• The Haunting of Hill House by Shirley Jackson is at the center of the haunted house genre where a cadre of young people is sequentially destroyed by some force in the house. As in Jackson’s classic short story, “The Lottery,” she explores the house as an objective correlative for community evil.
• Interview with the Vampire and The Vampire Lestat by Anne Rice are extraordinary prose narratives. Textured in time, setting, and character, the novels are unique in recent years. They evoke the same complex worlds and mystery as Robert Lewis Stephenson’s Strange Case of Dr. Jekyll and Mr. Hyde, Bram Stoker’s Dracula and Mary Shelley’s Frankenstein, and Oscar Wilde’s The Picture of Dorian Gray.
• American Psycho by Bret Easton Ellis does not purport to be a ghost story. It details in excruciating vile detail the activities of a misogynist and psychopath in progress, but it is no accident that his evil behavior corresponds to the endemic amorality in the Manhattan society around him.
• Relentless and Intensity by Dean Koontz make up for a lot of lightweight work. Relentless watches a happy family man and bestselling novelist turn into a brutal sociopath as vengeance drives him to exact “justice” from his only critic. Intensity creates such a world as a young woman survives a brutal mass murder in her own self-interest until she is driven to save the killer’s next victim. Both are short books with intense energy and threatening atmosphere.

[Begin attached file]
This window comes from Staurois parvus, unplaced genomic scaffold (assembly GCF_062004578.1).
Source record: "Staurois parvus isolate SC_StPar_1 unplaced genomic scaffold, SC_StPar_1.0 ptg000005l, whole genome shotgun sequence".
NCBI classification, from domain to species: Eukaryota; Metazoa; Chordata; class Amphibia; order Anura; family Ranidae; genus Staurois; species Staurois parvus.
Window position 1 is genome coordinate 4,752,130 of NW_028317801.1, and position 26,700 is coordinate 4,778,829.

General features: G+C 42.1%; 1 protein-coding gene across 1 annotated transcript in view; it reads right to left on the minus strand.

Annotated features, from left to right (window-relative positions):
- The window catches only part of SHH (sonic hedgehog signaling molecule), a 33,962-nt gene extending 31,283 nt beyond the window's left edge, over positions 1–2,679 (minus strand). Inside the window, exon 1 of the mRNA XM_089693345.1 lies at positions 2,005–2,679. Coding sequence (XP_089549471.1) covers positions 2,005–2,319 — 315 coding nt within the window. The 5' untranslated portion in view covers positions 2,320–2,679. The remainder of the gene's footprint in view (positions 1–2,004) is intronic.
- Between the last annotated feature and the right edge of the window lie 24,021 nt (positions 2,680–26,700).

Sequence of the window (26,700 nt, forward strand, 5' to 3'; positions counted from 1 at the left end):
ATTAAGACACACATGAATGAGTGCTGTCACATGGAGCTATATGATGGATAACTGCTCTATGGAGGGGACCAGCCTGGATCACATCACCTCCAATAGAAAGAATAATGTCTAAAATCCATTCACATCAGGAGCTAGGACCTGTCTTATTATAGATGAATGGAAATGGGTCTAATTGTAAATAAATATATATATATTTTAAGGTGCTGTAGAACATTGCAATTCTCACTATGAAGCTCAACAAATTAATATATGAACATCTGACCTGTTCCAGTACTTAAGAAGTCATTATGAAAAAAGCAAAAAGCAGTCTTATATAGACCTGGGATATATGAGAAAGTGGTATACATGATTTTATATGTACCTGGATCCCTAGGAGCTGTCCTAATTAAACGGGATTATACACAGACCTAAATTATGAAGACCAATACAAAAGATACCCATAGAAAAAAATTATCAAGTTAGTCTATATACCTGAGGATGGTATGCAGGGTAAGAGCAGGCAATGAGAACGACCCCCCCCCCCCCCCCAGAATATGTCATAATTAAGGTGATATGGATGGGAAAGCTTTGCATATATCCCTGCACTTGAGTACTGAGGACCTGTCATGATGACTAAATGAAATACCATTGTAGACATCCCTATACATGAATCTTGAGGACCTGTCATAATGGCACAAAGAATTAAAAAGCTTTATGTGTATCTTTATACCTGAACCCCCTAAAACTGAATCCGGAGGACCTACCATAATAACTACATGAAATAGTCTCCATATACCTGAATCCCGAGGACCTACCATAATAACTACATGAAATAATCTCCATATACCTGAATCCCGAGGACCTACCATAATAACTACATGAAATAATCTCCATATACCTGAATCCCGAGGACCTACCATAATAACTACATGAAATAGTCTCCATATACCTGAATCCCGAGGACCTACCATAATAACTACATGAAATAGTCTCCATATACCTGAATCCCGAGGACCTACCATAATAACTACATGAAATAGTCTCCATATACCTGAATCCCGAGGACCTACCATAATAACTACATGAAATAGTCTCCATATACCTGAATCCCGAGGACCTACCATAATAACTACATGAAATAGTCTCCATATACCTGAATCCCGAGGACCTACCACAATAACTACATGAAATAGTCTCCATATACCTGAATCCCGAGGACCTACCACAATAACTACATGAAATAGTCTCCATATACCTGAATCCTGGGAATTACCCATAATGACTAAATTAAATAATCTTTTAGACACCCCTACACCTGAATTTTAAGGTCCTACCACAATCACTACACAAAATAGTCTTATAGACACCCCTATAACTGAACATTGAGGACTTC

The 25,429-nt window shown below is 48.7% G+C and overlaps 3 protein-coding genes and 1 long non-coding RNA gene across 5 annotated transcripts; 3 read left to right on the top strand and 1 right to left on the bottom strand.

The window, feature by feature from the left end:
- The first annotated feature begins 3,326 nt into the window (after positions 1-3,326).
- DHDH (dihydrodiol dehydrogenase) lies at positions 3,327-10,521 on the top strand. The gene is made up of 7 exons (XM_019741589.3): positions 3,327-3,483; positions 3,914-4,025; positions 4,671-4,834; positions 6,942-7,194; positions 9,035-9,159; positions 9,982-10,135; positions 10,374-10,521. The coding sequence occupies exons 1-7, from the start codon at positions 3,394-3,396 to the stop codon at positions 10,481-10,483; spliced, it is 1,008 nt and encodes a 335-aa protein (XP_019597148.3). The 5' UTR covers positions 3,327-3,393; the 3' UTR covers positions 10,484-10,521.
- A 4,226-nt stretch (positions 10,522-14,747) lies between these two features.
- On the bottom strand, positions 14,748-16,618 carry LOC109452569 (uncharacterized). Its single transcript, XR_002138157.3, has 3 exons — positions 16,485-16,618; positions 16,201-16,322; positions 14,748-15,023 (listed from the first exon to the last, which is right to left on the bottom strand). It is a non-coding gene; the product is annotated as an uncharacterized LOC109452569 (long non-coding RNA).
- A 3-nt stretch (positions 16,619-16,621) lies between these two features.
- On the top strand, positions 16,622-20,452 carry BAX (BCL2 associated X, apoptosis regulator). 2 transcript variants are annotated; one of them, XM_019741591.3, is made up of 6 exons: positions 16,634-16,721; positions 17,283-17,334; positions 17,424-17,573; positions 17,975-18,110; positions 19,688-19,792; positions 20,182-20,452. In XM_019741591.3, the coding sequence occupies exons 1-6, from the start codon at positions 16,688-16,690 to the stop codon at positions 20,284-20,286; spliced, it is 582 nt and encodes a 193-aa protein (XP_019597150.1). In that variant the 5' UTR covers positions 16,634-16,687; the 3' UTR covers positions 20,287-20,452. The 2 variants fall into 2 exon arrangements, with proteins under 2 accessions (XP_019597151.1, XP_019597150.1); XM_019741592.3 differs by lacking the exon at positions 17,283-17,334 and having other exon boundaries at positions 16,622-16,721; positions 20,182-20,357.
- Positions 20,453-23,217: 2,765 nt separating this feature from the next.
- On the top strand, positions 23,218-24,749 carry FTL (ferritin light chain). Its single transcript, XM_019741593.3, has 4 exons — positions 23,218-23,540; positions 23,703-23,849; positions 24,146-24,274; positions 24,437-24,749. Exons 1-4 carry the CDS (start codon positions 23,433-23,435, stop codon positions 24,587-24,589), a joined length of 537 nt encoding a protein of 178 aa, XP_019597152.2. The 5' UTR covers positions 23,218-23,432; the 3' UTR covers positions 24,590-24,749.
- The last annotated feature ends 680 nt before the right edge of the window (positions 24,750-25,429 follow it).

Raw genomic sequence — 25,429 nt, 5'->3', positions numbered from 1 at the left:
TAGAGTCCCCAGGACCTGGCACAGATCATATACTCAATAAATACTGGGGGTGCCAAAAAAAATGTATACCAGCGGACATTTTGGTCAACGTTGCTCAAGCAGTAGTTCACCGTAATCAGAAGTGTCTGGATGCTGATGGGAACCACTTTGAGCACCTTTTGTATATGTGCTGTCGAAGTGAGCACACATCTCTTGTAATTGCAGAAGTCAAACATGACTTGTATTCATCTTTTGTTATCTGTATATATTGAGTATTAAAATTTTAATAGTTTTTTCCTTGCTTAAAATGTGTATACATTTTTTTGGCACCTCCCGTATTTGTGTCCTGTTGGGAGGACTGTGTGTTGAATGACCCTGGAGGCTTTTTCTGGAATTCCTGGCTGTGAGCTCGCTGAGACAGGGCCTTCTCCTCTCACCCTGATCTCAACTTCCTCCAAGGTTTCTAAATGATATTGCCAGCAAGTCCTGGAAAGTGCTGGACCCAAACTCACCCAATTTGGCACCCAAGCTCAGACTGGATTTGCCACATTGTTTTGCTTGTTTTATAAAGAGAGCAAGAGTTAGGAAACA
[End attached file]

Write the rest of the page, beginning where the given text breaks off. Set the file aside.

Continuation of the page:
• Richard Matheson is an extremely prolific writer of novels, short stories, and film and TV scripts. I Am Legend, The Incredible Shrinking Man, Hell House, The Night Stalker, What Dreams May Come are just a few. But, read Duel (2002) or Nightmare at 20,000 Feet for a real scare. Everyone vividly remembers The Twilight Zone episode when a passenger panics at the sight of an alien on the wing of the plane in flight. Matheson works deal with humans dealing with forces night quite outside the realm of possibility.
• John Kellerman and Faye Kellerman have respectfully successful careers. John introduced his psychiatrist/detective Alex Delaware in the Edgar Award winning When the Bough Breaks. Her Straight into Darkness investigates the horrors of human evil in Dachau.
• Helter Skelter by Vincent Bugliosi and Fatal Vision by Joel McGinnes are not novels. They are scary, in part, because they are true coverage of the Charles Manson mass killing in the Hollywood Hills. They join the world of Truman Capote’s In Cold Blood and Joseph Wambaugh’s The Onion Field where the history as fiction and fiction as history communicate cold blooded fear in the very words of real killers.
Novels by Janet Evanovich, John Sanford, and others continue the scares. The Girl with the Dragon Tattoo trilogy by Stieg Larsson are truer crime stories, but they occur in a dark amoral culture where action, even violent action, is a good thing. Every week brings new scares to the bookstores and movie theatres, but these are some of the best.